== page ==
WORKING WITH BATTERED WOMEN: A Handbook for Health Care Professionals
Table of Contents
IV. SAFETY PLANNING/PROTECTION
Assessing Her Safety:
As a medical professional, your most pressing concern is to deal with the woman's safety. After her injuries have been attended to, you must assist her in planning for her physical and emotional safety once she leaves your office or hospital (see Interviewer's Checklist, Appendix A).
Her options may include:
Assessing Her Risk:
In deciding whether or not to return home, the woman has to determine whether she is at risk if she does return. You may wish to ask a few questions to assist her in assessing her current level of danger:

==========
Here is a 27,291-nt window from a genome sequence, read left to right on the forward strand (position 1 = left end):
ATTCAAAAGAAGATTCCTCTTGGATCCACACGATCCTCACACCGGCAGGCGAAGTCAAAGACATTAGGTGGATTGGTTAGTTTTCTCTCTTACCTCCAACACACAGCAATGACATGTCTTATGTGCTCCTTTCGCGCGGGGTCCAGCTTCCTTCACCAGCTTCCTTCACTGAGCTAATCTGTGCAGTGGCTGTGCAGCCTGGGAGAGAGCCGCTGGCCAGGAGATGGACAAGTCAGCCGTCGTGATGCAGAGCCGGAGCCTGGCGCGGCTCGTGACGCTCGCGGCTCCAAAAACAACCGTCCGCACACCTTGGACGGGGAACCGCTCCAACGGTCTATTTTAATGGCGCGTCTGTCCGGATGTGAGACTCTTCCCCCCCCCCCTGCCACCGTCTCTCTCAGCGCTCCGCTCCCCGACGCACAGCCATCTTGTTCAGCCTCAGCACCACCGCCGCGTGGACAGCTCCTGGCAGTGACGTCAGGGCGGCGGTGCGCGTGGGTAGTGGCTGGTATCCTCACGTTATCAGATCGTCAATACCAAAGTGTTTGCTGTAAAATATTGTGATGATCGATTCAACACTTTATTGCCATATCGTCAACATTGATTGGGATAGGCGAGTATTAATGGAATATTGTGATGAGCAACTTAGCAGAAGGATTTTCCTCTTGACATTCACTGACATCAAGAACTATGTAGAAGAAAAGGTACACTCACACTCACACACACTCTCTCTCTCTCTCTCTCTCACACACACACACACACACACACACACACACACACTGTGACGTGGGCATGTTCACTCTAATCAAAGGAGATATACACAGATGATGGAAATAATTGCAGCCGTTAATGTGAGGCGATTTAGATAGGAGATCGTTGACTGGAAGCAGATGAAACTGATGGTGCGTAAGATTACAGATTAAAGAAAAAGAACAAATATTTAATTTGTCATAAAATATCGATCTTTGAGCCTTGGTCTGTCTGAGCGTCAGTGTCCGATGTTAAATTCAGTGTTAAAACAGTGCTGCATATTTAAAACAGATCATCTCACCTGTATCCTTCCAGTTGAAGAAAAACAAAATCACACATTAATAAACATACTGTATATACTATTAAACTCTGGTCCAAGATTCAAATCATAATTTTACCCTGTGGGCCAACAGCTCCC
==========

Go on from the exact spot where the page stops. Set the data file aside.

Questions to Assess Risk:
If she answers yes to any of these questions, she is likely at increased risk of physical assault or even murder.
If you believe a woman is at risk or danger if she returns home, you should tell her so honestly. However, battered women are in the best position to assess their levels of danger, so if she decides to return home after discussing this issue with you, you must respect her decision. Intervention should be aimed not at making decisions for her, but at facilitating her ability to think through alternatives and seek an acceptable course of action for herself.
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